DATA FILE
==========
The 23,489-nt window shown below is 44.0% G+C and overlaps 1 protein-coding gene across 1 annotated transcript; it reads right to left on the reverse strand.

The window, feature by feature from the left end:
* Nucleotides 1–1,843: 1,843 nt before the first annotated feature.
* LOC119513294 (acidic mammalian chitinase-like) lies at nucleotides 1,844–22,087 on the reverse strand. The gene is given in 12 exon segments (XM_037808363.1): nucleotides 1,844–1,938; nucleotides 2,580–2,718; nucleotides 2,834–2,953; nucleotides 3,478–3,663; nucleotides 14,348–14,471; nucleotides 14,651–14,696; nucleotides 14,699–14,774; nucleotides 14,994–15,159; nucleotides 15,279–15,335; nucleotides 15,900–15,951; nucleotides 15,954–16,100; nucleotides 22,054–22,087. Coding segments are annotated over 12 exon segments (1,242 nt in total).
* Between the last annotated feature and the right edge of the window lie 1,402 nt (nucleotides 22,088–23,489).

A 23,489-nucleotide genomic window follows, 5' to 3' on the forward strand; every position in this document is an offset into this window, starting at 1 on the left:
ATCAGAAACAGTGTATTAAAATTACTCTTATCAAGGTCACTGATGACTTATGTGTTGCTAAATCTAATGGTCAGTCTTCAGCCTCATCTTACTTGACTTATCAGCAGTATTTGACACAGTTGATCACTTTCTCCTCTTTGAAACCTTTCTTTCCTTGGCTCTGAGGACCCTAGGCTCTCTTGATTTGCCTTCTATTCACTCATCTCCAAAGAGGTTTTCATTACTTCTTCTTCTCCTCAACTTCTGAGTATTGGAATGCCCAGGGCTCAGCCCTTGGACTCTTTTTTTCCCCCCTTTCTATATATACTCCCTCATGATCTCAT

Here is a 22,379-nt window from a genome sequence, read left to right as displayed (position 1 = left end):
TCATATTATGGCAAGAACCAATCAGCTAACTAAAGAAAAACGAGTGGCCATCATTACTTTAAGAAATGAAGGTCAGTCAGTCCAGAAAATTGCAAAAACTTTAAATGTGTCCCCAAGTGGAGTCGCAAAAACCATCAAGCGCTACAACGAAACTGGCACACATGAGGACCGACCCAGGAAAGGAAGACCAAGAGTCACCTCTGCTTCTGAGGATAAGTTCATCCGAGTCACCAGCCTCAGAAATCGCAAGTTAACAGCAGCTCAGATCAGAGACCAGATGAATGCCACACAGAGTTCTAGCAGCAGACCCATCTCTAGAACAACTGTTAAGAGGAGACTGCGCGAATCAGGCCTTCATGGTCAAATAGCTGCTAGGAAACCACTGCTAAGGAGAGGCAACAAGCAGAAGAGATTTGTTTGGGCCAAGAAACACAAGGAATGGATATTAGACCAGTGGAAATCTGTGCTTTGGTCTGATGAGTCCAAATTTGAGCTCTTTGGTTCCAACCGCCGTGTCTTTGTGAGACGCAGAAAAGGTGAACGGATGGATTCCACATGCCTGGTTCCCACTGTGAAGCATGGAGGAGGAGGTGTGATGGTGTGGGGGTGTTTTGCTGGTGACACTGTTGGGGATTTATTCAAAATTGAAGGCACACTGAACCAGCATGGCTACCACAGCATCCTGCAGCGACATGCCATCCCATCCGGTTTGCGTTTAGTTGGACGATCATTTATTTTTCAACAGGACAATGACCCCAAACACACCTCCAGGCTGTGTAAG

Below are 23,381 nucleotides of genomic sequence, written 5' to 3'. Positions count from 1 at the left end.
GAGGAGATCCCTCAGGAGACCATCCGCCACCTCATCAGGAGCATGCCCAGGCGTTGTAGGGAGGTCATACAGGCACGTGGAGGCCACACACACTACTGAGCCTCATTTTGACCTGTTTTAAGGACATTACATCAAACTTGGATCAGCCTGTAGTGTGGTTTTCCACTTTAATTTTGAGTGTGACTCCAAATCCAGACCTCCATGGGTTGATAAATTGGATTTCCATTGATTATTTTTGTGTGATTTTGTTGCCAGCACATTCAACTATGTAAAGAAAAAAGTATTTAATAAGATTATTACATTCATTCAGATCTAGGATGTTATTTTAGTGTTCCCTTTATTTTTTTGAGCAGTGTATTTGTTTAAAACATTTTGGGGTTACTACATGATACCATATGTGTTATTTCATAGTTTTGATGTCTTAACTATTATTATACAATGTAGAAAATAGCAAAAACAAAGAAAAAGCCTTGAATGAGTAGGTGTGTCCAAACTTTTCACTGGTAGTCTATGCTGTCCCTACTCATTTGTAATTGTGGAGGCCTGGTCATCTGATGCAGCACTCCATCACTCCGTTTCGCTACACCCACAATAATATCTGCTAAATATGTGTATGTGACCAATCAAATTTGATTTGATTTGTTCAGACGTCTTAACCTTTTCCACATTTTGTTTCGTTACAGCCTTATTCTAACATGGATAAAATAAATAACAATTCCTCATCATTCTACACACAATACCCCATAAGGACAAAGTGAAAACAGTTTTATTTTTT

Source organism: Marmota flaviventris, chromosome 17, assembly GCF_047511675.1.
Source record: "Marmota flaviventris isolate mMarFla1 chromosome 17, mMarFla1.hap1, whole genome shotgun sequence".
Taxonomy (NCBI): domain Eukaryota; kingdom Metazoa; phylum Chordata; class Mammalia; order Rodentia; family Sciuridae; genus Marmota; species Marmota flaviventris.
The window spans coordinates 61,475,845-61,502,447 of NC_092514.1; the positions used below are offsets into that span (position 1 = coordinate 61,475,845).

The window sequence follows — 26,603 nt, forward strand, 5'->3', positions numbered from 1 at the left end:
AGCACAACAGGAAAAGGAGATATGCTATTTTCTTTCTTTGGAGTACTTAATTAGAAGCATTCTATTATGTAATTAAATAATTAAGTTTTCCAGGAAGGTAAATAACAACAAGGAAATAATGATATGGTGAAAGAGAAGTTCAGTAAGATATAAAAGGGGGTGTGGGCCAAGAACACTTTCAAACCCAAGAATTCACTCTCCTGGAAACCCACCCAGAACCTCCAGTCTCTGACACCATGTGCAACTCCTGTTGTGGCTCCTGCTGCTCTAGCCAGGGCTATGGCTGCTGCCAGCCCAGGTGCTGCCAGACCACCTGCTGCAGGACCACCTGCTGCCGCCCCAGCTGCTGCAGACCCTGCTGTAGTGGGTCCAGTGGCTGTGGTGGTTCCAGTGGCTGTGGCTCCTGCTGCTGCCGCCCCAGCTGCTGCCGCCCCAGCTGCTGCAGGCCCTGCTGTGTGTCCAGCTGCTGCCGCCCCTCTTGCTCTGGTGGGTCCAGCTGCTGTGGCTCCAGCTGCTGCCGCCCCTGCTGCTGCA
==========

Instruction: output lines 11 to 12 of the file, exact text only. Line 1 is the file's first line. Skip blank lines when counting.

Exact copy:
GAGGAGATCCCTCAGGAGACCATCCGCCACCTCATCAGGAGCATGCCCAGGCGTTGTAGGGAGGTCATACAGGCACGTGGAGGCCACACACACTACTGAGCCTCATTTTGACCTGTTTTAAGGACATTACATCAAACTTGGATCAGCCTGTAGTGTGGTTTTCCACTTTAATTTTGAGTGTGACTCCAAATCCAGACCTCCATGGGTTGATAAATTGGATTTCCATTGATTATTTTTGTGTGATTTTGTTGCCAGCACATTCAACTATGTAAAGAAAAAAGTATTTAATAAGATTATTACATTCATTCAGATCTAGGATGTTATTTTAGTGTTCCCTTTATTTTTTTGAGCAGTGTATTTGTTTAAAACATTTTGGGGTTACTACATGATACCATATGTGTTATTTCATAGTTTTGATGTCTTAACTATTATTATACAATGTAGAAAATAGCAAAAACAAAGAAAAAGCCTTGAATGAGTAGGTGTGTCCAAACTTTTCACTGGTAGTCTATGCTGTCCCTACTCATTTGTAATTGTGGAGGCCTGGTCATCTGATGCAGCACTCCATCACTCCGTTTCGCTACACCCACAATAATATCTGCTAAATATGTGTATGTGACCAATCAAATTTGATTTGATTTGTTCAGACGTCTTAACCTTTTCCACATTTTGTTTCGTTACAGCCTTATTCTAACATGGATAAAATAAATAACAATTCCTCATCATTCTACACACAATACCCCATAAGGACAAAGTGAAAACAGTTTTATTTTTT

Source organism: Marmota flaviventris, chromosome 17, assembly GCF_047511675.1.